Apwint (Burmese: အပွင့်) is a culturally-specific term to Myanmar which is used to refer to individuals assigned male at birth who openly identify as women and are attracted to men. External to the local context, apwint are commonly regarded more broadly as transgender women. However, according to Veronese et al., "unlike typical Western characterizations [such as in the LGBT community] that utilize separate categories to define sexual and gender identities, one set of labels are often used across Asia to characterize both sexual and gender identities." Another Myanama term, apone (Burmese: အပုန်း), is used to describe males "who are sexually oriented towards other men yet conceal their sexual preferences in most social spheres or circumstances and are often locally referred to as ‘hidden, or ‘hider’ for their presentation as ‘men’ in public and certain social environments." Both apwint and apone are believed to share the same ‘feminine’ inner self, but differ in their outward gender expression.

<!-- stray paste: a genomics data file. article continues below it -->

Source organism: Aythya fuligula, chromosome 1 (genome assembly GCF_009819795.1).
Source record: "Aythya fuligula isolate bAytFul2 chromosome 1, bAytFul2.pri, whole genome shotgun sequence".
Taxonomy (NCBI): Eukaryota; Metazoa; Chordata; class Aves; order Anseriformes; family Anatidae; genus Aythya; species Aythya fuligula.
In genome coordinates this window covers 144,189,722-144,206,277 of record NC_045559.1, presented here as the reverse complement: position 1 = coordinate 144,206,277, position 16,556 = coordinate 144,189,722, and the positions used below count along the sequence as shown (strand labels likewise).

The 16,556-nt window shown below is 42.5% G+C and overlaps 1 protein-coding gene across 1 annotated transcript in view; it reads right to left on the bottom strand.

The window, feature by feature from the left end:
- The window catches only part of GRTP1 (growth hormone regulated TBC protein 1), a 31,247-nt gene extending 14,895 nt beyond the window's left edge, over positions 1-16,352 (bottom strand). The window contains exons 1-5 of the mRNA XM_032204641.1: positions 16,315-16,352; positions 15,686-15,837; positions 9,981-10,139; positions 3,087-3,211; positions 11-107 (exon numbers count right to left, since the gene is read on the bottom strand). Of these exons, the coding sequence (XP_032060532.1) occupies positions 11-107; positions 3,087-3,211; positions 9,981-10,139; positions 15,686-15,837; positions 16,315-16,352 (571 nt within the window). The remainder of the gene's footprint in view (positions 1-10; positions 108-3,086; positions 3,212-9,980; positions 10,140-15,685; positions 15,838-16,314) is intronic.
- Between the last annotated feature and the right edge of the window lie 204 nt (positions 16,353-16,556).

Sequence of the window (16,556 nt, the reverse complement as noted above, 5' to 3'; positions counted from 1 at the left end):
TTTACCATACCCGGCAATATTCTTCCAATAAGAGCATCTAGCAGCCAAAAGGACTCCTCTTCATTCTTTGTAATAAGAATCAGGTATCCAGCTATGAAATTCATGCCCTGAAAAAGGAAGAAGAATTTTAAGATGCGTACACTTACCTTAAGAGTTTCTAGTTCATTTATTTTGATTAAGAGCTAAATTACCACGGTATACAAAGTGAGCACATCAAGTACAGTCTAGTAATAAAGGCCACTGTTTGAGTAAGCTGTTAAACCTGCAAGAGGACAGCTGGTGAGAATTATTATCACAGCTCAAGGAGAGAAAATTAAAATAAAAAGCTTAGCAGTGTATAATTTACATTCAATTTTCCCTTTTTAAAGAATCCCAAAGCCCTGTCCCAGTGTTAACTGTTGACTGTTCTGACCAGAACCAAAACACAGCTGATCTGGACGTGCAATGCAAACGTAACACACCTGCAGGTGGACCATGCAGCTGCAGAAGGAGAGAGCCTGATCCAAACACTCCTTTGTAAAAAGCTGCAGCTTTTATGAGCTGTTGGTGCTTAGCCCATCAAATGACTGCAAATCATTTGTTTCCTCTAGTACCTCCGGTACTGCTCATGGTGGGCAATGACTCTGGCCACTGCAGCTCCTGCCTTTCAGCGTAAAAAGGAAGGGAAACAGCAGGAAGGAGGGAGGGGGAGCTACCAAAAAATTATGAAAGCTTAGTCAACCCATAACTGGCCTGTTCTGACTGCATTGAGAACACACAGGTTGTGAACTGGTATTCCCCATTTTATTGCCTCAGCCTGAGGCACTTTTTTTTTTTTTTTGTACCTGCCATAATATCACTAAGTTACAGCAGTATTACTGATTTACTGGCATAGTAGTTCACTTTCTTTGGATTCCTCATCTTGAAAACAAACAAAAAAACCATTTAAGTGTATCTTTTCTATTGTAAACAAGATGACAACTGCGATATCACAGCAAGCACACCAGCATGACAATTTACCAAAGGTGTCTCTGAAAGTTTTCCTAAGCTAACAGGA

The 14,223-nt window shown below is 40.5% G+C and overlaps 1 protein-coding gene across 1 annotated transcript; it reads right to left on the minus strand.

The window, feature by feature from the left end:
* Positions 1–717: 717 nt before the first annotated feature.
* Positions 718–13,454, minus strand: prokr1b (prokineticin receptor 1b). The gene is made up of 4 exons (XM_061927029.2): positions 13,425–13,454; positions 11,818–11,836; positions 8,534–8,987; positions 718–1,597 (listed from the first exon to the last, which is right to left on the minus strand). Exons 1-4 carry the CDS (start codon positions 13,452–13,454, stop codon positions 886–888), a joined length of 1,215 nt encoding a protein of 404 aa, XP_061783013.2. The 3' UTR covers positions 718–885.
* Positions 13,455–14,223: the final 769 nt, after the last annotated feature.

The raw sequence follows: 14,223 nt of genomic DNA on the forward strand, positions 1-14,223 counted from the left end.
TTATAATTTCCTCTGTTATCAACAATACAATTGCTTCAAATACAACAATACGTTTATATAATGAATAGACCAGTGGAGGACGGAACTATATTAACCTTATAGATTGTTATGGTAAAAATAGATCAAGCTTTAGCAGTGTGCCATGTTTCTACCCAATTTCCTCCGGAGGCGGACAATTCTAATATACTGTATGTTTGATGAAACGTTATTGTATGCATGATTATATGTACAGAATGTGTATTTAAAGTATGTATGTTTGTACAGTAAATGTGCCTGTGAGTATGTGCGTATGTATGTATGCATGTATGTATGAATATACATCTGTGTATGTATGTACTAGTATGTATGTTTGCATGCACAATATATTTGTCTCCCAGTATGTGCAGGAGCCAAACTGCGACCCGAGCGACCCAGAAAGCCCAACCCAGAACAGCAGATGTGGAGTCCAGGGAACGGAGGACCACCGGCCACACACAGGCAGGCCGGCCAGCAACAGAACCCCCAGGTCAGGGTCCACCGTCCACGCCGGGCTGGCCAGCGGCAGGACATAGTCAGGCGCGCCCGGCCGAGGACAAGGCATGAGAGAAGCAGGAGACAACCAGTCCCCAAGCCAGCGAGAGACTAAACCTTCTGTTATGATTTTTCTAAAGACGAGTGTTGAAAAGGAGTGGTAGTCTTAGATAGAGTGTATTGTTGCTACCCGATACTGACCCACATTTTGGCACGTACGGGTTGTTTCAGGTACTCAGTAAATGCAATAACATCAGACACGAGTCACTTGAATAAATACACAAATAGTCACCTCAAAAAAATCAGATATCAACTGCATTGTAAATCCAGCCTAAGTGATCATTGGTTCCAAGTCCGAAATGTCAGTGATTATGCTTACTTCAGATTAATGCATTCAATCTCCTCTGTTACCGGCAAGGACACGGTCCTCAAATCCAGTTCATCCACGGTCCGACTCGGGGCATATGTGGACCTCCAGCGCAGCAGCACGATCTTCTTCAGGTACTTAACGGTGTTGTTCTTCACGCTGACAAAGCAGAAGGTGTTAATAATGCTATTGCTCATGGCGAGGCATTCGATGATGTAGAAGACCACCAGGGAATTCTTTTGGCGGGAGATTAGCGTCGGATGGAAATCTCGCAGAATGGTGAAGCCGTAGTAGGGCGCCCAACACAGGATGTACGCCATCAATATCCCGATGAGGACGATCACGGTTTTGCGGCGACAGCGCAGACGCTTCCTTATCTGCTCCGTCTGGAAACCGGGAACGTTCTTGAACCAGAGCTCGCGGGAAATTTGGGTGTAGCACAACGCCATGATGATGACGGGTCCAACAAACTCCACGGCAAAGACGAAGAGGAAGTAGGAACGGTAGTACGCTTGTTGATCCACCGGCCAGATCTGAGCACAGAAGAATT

Section 377 of the British colonial penal code, which criminalized all sexual acts "against the order of nature," was sanctioned during British rule in Burma and was used to persecute apwint. Following the end of British rule in 1948, Myanmar retained the law as a legacy of colonialism. The Myanmar Police Force continue to use Section 377 to persecute apwint, who are "considered male in the eyes of the law," even if they are not engaging in any sexual activity, despite this being stipulated as a provision of Section 377. Apwint are stereotyped as "deviant and criminal" and threatened by police with arrest simply for existing in Myanmar society. Police have been recorded as using threats to force apwint "to solicit a bribe or sexual favor" in exchange for not being arrested. As a result of their status in society, the career and economic prospects of apwint are severely limited.